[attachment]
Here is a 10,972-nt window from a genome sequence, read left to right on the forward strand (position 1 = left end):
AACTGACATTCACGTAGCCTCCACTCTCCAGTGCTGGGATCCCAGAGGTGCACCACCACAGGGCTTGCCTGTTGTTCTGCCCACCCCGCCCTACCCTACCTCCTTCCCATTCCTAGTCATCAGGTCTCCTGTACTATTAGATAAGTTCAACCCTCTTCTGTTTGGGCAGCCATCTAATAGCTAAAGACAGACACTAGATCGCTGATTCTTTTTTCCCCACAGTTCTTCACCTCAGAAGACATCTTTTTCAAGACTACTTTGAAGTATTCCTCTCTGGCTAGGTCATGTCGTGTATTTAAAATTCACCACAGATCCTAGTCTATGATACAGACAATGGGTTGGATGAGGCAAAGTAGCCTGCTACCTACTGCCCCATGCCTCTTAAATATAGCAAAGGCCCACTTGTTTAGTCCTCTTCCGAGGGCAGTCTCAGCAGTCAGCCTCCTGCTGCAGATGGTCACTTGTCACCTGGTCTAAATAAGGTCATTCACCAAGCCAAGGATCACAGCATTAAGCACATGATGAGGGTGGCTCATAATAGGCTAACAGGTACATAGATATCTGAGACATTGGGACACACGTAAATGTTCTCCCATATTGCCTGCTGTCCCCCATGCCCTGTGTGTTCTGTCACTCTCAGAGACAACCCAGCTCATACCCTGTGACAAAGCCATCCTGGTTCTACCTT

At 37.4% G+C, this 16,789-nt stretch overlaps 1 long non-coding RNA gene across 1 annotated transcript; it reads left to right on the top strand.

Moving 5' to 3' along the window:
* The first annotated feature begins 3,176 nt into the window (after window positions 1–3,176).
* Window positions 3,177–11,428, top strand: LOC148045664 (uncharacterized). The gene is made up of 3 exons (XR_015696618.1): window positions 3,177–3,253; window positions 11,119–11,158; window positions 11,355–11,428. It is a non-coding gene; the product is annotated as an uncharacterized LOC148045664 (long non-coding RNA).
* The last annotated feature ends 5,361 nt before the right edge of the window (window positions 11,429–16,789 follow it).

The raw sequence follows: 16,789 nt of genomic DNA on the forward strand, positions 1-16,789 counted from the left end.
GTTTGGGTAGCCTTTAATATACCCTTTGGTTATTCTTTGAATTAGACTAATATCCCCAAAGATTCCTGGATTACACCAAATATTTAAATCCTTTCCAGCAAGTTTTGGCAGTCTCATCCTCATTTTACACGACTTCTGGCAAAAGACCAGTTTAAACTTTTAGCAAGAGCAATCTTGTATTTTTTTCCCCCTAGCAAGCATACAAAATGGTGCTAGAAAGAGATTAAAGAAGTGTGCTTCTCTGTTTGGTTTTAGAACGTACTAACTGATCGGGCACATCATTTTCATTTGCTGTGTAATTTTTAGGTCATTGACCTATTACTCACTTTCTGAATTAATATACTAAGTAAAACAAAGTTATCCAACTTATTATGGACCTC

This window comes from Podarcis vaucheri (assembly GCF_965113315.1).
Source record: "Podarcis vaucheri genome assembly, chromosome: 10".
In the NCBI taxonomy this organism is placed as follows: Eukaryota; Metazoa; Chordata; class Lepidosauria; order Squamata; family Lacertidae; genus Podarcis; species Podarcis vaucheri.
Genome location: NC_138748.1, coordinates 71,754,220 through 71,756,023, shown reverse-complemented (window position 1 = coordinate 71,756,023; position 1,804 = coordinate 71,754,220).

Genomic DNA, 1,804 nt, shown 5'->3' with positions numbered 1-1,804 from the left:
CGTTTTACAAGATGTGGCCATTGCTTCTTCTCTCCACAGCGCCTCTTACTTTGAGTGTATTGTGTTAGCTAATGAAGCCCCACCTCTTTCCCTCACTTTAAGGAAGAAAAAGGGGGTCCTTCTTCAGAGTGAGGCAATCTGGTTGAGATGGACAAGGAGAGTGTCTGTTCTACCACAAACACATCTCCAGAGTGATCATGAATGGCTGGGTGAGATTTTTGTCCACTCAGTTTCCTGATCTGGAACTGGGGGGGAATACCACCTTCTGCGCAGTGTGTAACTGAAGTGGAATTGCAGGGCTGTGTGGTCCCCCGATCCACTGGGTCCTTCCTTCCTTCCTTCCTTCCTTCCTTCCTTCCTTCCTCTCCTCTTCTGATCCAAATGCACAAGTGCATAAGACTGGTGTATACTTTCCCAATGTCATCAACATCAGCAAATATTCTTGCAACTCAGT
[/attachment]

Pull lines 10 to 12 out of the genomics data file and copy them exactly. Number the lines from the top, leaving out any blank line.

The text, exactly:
This window comes from Podarcis vaucheri (assembly GCF_965113315.1).
Source record: "Podarcis vaucheri genome assembly, chromosome: 10".
In the NCBI taxonomy this organism is placed as follows: Eukaryota; Metazoa; Chordata; class Lepidosauria; order Squamata; family Lacertidae; genus Podarcis; species Podarcis vaucheri.